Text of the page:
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Review of New Photo Books

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Louise Abbott has written on the subject of photography for more than thirty years. Her latest article—a review of several new photo books—appeared in the Montreal Gazette on December 9, 2011. It was reprinted in the Ottawa Citizen, the Edmonton Journal , and the Victoria Times-Colonist.


"A photograph is always a destination," novelist Helen Humphreys wrote, "not concerned with getting there but being there." The destinations in this season's new photo books are far-flung and intriguing.

David Hall's Beneath Cold Seas: The Underwater Wilderness of the Pacific Northwest (Greystone Books and the David Suzuki Foundation, 160 pages, $45) transports readers to frigid waters off the west coast of Canada. The diversity of creatures in this ecosystem is astonishing; Hall's colour photographs of them are astonishing, too. Steller sea lions loom out of the darkness. A Pacific prawn crawls over a barnacle-encrusted ledge. Crimson anemones and red soft coral brighten the kelp forest on the sea bottom.


(Photo by David Hall)

As an underwater photographer, Hall must be ultra-cautious as he contends with a finite air supply, powerful currents, murky waters, proximity to sometimes-dangerous subjects, and the risk of decompression sickness on ascent to the surface.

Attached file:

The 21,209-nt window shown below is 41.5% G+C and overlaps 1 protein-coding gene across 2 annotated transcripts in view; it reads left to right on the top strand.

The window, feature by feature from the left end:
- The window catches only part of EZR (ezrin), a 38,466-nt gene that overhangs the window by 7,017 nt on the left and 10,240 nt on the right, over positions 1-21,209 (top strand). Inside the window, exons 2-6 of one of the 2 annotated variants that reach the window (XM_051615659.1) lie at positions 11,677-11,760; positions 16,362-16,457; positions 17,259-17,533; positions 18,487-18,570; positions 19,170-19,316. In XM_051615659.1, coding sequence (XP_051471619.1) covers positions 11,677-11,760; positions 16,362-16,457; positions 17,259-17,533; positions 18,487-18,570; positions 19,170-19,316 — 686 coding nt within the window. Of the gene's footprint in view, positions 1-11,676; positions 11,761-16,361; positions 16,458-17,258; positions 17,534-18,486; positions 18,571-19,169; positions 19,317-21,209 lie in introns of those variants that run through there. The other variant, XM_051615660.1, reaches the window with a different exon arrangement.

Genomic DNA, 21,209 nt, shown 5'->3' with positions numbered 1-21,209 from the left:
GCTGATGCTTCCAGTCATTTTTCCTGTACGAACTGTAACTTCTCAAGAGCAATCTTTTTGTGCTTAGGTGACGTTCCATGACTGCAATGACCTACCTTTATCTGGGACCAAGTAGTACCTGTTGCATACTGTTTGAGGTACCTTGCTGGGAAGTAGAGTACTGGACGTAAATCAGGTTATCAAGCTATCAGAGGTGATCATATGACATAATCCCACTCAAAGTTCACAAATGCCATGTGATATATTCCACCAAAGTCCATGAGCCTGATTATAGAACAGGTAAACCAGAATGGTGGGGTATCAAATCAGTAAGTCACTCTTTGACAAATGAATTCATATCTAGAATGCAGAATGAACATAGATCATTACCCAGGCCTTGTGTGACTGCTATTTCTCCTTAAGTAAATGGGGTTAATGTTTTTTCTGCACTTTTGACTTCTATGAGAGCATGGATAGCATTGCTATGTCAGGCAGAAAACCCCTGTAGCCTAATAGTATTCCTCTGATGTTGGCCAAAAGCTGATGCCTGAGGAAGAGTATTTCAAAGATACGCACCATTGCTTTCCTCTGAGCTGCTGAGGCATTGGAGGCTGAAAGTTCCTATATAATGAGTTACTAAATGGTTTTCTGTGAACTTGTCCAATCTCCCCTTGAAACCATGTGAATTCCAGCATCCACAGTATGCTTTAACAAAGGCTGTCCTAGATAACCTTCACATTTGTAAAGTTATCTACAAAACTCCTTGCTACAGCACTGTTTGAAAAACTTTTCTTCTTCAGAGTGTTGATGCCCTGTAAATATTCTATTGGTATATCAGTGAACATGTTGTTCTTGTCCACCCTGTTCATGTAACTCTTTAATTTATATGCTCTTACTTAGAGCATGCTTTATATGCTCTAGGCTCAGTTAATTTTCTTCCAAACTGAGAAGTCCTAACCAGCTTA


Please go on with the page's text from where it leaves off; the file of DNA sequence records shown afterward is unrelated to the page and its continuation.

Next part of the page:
He must also be ultra-patient. It took him years to find a decorated warbonnet—a notoriously reclusive fish—out in the open. "I decided to employ piscine psychology.... I turned both my gaze and my camera everywhere except toward my quarry." Hall gradually moved in closer and closer, and made several exposures. In reviewing his images, he discovered a double portrait. "In the dim light one hundred feet below the surface, I had not noticed the second, much smaller warbononnet, probably a male, peeking out from beneath the body of his mate."

A strong environmental message underlies Hall's book. "One cannot learn about the wonders of the ocean without also learning of its suffering," marine biologist Sarika Cullis-Suzuki writes in the introduction."... Overfishing, climate change, the introduction of foreign species, habitat loss, and pollution have fundamentally altered the sea."